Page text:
Furthermore, there’s a complex military situation between the government and insurgents. Many observers describe this situation as a ‘stalemate’ but I believe that the Taliban is gaining momentum. Terrorist groups like the ‘Islamic State’, which seriously sabotages any form of rapprochement between the Afghan government and the Taliban, continue to stage terrible attacks. It will be a success if the current situation doesn’t get any worse.

The security situation on the ground has also deteriorated. According to the UN, suicide bombings and explosive devices have killed more civilians this year than ever before. You have been there now for two years: how’s your work going?

The worsening security situation has definitely made our working conditions difficult. The space for civil and humanitarian engagement in Afghanistan is shrinking. In recent years, aid organisations have been repeatedly targeted for attacks. Now we are witnessing international development cooperation pulling back from certain areas to concentrate on urban centres. We have to adapt to the new situation.

We have had an office of the Friedrich-Ebert-Stiftung in Kabul for more than 16 years. Perhaps because of the many challenges in our day-to-day work routine, the past two years have been professionally, and even more, personally, enriching for the FES Kabul team and myself. We see the importance of our work every day: often we can immediately see where and how we make a difference. One example of this is our FES Afghanistan Young Leaders Forum, whose nearly 300 graduates have become leaders in government, diplomacy, civil society, media and academia, and are assuming responsibility for Afghanistan.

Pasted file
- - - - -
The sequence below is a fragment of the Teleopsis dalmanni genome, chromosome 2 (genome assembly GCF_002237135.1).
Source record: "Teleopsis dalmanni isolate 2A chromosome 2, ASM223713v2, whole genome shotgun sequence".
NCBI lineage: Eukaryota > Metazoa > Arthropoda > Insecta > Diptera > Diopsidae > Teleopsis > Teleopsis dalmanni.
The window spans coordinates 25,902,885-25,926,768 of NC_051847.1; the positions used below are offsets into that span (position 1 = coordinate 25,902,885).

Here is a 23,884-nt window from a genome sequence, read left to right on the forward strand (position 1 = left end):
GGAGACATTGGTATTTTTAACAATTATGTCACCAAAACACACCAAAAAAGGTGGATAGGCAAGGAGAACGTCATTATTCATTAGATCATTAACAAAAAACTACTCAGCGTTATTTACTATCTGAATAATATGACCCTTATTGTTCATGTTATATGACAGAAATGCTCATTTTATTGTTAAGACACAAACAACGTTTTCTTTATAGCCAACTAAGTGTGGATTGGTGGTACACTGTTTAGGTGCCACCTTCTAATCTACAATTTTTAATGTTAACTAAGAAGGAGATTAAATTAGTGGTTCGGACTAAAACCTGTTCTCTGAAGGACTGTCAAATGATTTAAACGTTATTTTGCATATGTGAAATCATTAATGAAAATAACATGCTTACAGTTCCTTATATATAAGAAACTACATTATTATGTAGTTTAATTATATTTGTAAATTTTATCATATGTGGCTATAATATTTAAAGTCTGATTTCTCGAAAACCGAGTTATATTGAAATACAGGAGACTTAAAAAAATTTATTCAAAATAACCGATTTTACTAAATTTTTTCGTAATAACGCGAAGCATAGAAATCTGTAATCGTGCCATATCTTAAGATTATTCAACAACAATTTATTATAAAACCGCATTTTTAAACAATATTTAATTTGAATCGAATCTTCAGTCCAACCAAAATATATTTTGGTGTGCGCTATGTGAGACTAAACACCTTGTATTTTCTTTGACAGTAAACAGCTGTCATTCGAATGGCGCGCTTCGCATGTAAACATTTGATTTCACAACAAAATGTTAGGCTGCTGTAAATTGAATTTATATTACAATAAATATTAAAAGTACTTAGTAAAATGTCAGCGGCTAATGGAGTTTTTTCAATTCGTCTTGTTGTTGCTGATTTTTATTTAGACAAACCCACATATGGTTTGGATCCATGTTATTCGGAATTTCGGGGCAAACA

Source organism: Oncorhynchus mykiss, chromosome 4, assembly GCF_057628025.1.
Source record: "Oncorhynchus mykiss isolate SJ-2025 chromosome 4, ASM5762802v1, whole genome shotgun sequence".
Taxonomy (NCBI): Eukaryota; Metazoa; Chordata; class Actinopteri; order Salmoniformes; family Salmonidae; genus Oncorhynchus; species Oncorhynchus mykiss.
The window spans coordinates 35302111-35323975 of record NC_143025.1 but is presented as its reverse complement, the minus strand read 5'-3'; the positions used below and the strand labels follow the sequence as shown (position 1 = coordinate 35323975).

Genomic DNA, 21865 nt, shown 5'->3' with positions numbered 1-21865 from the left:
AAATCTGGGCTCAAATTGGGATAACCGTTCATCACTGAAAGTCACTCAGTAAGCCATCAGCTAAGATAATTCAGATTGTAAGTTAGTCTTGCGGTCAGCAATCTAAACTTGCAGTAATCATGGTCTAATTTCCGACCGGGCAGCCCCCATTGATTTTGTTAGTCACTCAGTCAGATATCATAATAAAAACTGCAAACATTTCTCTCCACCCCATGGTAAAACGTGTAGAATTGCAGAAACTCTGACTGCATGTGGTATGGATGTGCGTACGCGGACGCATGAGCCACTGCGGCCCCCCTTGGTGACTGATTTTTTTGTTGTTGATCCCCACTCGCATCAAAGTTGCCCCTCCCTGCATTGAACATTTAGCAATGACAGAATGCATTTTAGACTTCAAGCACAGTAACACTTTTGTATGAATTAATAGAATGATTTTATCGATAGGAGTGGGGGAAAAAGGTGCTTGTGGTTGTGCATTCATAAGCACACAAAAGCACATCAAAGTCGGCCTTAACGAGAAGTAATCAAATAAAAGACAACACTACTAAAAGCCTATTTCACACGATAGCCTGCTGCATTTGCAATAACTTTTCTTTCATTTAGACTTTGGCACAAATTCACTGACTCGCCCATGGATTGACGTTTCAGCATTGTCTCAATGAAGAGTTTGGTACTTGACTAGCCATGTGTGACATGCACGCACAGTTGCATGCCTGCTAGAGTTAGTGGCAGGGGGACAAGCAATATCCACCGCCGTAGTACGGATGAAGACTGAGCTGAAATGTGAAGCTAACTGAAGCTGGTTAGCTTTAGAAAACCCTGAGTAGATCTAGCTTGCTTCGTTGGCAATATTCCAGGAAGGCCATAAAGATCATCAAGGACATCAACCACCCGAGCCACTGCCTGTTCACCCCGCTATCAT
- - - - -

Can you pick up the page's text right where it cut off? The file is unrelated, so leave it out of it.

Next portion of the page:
What role can Germany play in solving the conflict?

Germany continues to be the second largest donor nation in Afghanistan and chairs the International Contact Group on Afghanistan. In 2001 and 2011, Germany hosted the important ‘Petersberg’ conferences. Many sides in the conflict continue to see Berlin as a kind of ‘honest broker’. I believe that German foreign policy could do more in this regard, perhaps with another international conference at an advanced stage of possible peace talks.

At the same time, we must note that Germany is only one of many actors in Afghanistan. We have a good reputation but limited influence. The US, Russia, China, Pakistan, India, Iran and Saudi Arabia are particularly relevant. One of the reasons the Afghan conflict is so hard to resolve is because it’s enormously regionalised. The various international mediation efforts, like those of the US, which is conducting direct talks with the Taliban in Doha, the recent meeting in Moscow and the initiatives of Peking and Tashkent, are rarely coordinated and are shaped by different interests. They should not anticipate a peace process for which Afghans themselves are responsible and which they shape. International efforts can at best be complementary and must not undermine the Afghan government.

The interview as conducted by Joanna Itzek.